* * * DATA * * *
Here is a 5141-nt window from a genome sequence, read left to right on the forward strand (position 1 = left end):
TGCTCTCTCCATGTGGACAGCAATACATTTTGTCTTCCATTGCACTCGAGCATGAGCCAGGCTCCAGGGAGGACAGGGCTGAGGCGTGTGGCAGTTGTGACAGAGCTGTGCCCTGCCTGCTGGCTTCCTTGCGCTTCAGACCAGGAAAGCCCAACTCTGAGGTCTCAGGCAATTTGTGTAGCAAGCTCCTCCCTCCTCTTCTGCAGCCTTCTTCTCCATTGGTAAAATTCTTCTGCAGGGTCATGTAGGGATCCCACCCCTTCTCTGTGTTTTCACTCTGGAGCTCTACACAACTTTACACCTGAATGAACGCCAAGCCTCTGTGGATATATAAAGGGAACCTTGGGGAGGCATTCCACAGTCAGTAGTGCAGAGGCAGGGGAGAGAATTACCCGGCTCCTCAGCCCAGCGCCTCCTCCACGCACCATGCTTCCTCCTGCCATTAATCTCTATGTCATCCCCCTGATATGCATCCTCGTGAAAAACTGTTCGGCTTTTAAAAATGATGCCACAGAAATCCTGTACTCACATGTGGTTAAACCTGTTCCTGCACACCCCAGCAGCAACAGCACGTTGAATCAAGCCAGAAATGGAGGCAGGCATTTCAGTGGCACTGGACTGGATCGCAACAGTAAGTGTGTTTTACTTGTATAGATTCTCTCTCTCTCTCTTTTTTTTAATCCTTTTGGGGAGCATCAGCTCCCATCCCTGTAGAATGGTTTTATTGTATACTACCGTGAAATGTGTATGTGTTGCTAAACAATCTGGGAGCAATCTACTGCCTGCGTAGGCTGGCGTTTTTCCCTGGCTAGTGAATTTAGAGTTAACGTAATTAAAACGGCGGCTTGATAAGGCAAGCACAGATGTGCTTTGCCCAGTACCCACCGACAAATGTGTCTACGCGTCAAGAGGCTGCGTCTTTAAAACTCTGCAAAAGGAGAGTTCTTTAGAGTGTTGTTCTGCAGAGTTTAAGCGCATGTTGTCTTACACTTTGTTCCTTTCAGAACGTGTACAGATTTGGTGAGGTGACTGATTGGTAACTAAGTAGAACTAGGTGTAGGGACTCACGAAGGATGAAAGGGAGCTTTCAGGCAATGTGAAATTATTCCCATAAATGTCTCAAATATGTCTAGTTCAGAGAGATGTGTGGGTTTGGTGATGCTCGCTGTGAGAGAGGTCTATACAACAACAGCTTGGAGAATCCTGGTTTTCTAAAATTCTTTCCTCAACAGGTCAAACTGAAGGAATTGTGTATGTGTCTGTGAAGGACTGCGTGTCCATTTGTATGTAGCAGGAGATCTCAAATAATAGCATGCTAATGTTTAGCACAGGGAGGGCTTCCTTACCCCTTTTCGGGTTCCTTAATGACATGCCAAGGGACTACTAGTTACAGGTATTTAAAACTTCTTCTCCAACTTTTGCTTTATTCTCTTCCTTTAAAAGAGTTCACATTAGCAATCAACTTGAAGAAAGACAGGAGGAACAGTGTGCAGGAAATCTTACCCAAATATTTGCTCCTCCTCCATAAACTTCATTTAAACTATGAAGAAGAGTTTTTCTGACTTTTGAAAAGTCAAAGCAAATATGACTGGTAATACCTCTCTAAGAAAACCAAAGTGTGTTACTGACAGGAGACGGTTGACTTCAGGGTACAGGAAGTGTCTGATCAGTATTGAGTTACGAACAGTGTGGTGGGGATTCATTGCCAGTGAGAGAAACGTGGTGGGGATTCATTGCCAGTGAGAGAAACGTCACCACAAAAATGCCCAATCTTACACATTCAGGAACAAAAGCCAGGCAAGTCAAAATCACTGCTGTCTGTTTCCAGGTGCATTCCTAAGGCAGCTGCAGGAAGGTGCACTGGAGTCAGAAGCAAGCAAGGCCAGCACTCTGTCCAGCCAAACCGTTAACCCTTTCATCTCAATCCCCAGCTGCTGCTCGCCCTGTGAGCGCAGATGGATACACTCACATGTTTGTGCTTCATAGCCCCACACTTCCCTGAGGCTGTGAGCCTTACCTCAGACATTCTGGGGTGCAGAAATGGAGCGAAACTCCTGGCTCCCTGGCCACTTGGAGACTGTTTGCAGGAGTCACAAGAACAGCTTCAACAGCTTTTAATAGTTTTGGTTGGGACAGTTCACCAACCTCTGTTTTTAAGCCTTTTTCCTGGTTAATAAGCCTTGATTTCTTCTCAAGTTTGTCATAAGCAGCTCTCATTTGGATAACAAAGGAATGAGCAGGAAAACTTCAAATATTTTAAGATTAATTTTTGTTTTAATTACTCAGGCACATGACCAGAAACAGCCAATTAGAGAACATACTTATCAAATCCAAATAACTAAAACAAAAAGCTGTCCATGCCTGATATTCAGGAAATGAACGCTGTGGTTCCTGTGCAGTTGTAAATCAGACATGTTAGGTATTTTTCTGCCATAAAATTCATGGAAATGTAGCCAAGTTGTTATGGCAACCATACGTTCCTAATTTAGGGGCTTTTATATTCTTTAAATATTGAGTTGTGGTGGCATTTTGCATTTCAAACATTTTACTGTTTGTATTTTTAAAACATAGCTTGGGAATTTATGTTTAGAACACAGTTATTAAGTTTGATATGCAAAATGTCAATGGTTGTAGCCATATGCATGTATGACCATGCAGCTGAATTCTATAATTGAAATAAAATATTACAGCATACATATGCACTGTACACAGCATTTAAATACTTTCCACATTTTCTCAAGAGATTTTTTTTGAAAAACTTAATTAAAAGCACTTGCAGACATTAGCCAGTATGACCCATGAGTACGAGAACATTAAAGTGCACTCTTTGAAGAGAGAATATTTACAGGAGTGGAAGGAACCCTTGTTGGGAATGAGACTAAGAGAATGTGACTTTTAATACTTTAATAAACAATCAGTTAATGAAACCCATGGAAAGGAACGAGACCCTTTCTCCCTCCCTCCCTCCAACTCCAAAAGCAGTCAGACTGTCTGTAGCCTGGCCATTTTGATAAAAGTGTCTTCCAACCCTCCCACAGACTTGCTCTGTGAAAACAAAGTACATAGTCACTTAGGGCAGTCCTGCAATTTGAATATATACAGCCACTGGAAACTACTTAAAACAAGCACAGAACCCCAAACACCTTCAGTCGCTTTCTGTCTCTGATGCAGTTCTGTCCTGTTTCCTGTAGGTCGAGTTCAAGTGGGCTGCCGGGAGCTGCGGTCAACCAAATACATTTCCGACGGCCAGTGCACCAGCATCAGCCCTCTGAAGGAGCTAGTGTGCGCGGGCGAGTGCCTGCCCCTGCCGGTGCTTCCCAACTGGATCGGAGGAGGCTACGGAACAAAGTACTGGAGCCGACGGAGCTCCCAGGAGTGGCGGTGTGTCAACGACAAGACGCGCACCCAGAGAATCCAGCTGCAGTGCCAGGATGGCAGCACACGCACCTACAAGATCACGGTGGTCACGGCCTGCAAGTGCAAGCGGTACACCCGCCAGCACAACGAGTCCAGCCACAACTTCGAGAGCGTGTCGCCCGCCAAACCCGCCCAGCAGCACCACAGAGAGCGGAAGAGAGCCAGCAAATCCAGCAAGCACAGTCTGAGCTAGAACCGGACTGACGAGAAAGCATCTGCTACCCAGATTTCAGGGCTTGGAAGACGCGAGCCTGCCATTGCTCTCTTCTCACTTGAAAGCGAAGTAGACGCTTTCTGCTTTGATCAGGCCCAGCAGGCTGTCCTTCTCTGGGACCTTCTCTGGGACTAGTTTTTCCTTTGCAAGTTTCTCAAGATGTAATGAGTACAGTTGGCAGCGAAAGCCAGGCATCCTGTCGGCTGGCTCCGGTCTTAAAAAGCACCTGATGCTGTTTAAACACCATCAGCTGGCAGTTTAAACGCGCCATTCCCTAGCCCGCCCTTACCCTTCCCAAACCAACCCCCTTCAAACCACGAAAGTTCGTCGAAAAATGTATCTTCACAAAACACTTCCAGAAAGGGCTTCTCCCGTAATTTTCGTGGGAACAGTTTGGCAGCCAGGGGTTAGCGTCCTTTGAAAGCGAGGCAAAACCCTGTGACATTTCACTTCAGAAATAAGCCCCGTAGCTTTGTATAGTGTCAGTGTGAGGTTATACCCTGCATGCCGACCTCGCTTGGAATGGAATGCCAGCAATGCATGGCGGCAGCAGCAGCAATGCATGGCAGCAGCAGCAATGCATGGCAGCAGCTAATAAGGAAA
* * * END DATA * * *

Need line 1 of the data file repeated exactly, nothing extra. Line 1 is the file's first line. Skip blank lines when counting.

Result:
Here is a 5141-nt window from a genome sequence, read left to right on the forward strand (position 1 = left end):